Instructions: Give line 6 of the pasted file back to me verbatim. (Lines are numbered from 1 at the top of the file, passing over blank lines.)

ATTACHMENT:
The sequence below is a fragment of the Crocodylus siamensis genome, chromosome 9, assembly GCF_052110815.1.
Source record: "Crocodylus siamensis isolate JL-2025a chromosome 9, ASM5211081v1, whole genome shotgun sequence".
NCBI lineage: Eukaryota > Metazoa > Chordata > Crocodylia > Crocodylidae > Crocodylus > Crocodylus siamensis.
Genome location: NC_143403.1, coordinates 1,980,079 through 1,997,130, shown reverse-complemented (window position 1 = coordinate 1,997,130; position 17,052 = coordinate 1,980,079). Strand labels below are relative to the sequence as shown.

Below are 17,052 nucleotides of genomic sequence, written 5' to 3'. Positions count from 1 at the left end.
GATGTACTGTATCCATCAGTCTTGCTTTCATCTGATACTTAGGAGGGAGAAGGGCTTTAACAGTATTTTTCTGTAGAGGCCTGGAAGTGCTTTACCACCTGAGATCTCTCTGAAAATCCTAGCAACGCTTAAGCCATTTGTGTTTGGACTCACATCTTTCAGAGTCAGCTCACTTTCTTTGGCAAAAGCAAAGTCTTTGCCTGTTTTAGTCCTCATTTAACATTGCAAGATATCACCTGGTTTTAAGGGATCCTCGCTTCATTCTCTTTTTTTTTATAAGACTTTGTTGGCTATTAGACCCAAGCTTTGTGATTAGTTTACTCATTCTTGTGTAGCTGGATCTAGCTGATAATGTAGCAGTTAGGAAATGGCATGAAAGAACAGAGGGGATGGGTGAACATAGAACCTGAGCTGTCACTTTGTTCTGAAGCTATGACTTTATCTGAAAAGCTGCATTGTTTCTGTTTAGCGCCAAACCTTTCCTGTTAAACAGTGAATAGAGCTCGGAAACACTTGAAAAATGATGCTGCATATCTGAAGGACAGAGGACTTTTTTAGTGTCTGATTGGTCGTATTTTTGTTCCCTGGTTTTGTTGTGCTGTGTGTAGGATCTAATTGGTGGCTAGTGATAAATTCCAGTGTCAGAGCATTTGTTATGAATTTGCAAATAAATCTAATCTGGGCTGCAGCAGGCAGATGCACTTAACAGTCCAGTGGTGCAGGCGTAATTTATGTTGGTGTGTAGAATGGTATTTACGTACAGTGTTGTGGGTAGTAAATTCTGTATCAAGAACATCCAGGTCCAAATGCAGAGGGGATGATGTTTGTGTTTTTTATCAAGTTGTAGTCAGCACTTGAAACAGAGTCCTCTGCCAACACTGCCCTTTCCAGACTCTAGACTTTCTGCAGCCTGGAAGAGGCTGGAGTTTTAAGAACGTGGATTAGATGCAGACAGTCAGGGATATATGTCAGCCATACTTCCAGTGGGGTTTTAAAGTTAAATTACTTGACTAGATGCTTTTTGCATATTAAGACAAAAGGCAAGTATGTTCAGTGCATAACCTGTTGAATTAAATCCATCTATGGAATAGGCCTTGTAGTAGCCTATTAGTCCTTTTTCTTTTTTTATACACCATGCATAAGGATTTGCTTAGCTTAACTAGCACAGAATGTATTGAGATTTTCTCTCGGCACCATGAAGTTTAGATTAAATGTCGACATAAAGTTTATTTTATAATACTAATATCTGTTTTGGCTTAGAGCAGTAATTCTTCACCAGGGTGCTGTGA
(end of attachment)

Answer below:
GATGTACTGTATCCATCAGTCTTGCTTTCATCTGATACTTAGGAGGGAGAAGGGCTTTAACAGTATTTTTCTGTAGAGGCCTGGAAGTGCTTTACCACCTGAGATCTCTCTGAAAATCCTAGCAACGCTTAAGCCATTTGTGTTTGGACTCACATCTTTCAGAGTCAGCTCACTTTCTTTGGCAAAAGCAAAGTCTTTGCCTGTTTTAGTCCTCATTTAACATTGCAAGATATCACCTGGTTTTAAGGGATCCTCGCTTCATTCTCTTTTTTTTTATAAGACTTTGTTGGCTATTAGACCCAAGCTTTGTGATTAGTTTACTCATTCTTGTGTAGCTGGATCTAGCTGATAATGTAGCAGTTAGGAAATGGCATGAAAGAACAGAGGGGATGGGTGAACATAGAACCTGAGCTGTCACTTTGTTCTGAAGCTATGACTTTATCTGAAAAGCTGCATTGTTTCTGTTTAGCGCCAAACCTTTCCTGTTAAACAGTGAATAGAGCTCGGAAACACTTGAAAAATGATGCTGCATATCTGAAGGACAGAGGACTTTTTTAGTGTCTGATTGGTCGTATTTTTGTTCCCTGGTTTTGTTGTGCTGTGTGTAGGATCTAATTGGTGGCTAGTGATAAATTCCAGTGTCAGAGCATTTGTTATGAATTTGCAAATAAATCTAATCTGGGCTGCAGCAGGCAGATGCACTTAACAGTCCAGTGGTGCAGGCGTAATTTATGTTGGTGTGTAGAATGGTATTTACGTACAGTGTTGTGGGTAGTAAATTCTGTATCAAGAACATCCAGGTCCAAATGCAGAGGGGATGATGTTTGTGTTTTTTATCAAGTTGTAGTCAGCACTTGAAACAGAGTCCTCTGCCAACACTGCCCTTTCCAGACTCTAGACTTTCTGCAGCCTGGAAGAGGCTGGAGTTTTAAGAACGTGGATTAGATGCAGACAGTCAGGGATATATGTCAGCCATACTTCCAGTGGGGTTTTAAAGTTAAATTACTTGACTAGATGCTTTTTGCATATTAAGACAAAAGGCAAGTATGTTCAGTGCATAACCTGTTGAATTAAATCCATCTATGGAATAGGCCTTGTAGTAGCCTATTAGTCCTTTTTCTTTTTTTATACACCATGCATAAGGATTTGCTTAGCTTAACTAGCACAGAATGTATTGAGATTTTCTCTCGGCACCATGAAGTTTAGATTAAATGTCGACATAAAGTTTATTTTATAATACTAATATCTGTTTTGGCTTAGAGCAGTAATTCTTCACCAGGGTGCTGTGA